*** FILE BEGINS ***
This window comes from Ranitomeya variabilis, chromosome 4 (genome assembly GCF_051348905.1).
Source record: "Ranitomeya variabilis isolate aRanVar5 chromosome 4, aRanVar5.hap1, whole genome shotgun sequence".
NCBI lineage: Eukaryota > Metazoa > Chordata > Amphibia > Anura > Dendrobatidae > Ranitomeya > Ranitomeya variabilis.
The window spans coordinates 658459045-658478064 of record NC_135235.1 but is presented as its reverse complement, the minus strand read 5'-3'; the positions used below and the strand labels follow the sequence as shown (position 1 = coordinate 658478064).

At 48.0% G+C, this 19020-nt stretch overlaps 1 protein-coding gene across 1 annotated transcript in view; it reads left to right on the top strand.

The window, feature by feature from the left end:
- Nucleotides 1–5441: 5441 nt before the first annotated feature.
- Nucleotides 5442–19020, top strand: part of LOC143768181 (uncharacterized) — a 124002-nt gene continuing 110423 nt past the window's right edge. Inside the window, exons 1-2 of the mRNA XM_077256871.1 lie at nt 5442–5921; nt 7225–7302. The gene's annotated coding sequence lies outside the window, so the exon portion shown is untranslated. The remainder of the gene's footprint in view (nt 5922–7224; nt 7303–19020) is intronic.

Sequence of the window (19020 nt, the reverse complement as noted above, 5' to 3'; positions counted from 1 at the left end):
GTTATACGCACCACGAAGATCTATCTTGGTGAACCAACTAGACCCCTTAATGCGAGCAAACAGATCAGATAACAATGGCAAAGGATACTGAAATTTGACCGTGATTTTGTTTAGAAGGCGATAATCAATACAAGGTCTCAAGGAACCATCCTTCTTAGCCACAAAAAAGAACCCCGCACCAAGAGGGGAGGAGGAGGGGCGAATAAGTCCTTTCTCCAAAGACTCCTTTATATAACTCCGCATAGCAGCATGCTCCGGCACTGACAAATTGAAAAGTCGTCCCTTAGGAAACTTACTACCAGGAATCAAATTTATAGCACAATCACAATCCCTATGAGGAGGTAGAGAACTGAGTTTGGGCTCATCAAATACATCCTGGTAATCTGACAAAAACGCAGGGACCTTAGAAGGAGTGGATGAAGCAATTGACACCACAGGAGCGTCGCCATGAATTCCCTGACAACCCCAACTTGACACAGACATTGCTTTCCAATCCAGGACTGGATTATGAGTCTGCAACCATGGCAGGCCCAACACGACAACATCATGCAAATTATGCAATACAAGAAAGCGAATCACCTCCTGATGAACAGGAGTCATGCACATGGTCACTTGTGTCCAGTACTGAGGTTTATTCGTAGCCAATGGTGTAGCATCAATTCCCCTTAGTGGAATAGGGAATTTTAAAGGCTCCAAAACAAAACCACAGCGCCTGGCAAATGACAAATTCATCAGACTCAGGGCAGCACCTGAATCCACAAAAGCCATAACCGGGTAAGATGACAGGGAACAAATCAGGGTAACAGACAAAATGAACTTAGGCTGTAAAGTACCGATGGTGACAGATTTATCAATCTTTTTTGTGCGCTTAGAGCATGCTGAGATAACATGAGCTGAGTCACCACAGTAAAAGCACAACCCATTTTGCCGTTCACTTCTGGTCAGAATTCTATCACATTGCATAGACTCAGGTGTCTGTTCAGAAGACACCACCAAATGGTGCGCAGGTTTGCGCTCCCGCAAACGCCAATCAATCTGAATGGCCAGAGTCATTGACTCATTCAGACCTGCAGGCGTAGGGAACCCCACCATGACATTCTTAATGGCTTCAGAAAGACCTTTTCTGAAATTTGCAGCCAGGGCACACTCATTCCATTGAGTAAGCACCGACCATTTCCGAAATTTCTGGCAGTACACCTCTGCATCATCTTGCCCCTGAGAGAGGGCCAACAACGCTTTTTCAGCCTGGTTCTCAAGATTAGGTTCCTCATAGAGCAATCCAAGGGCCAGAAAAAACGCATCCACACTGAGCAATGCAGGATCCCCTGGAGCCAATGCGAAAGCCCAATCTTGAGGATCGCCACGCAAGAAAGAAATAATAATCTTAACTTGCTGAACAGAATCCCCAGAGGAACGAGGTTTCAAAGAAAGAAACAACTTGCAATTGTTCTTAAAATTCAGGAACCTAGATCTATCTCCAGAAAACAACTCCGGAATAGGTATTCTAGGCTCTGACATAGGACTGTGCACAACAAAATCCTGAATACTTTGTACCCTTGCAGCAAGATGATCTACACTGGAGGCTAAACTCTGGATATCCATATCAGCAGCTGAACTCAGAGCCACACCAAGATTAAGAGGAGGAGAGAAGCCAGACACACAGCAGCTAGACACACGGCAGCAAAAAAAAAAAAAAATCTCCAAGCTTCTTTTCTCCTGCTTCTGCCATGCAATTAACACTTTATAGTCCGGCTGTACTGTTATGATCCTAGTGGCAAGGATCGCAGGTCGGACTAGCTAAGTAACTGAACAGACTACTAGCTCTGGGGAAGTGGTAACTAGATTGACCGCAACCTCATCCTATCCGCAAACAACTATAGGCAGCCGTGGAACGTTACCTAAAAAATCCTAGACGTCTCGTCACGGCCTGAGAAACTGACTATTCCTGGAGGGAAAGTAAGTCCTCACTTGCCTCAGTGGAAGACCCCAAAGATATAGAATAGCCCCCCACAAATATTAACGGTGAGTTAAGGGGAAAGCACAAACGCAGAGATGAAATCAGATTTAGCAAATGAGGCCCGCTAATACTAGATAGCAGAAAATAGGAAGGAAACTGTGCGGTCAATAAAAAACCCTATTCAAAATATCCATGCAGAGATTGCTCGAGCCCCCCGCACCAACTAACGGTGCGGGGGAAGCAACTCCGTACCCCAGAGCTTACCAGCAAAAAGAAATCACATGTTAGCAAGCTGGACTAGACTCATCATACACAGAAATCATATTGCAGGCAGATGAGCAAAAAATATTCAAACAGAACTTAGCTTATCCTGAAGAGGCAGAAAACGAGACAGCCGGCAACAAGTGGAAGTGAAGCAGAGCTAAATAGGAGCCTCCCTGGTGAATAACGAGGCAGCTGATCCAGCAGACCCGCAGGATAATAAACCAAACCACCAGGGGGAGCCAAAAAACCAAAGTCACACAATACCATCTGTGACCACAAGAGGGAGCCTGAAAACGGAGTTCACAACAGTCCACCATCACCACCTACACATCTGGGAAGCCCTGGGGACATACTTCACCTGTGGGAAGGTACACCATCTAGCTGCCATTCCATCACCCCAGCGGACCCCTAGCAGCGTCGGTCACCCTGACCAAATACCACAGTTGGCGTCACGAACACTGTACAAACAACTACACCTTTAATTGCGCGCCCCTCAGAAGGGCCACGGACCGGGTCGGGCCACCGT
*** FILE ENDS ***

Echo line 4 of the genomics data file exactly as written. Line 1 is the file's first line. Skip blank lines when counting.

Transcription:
The window spans coordinates 658459045-658478064 of record NC_135235.1 but is presented as its reverse complement, the minus strand read 5'-3'; the positions used below and the strand labels follow the sequence as shown (position 1 = coordinate 658478064).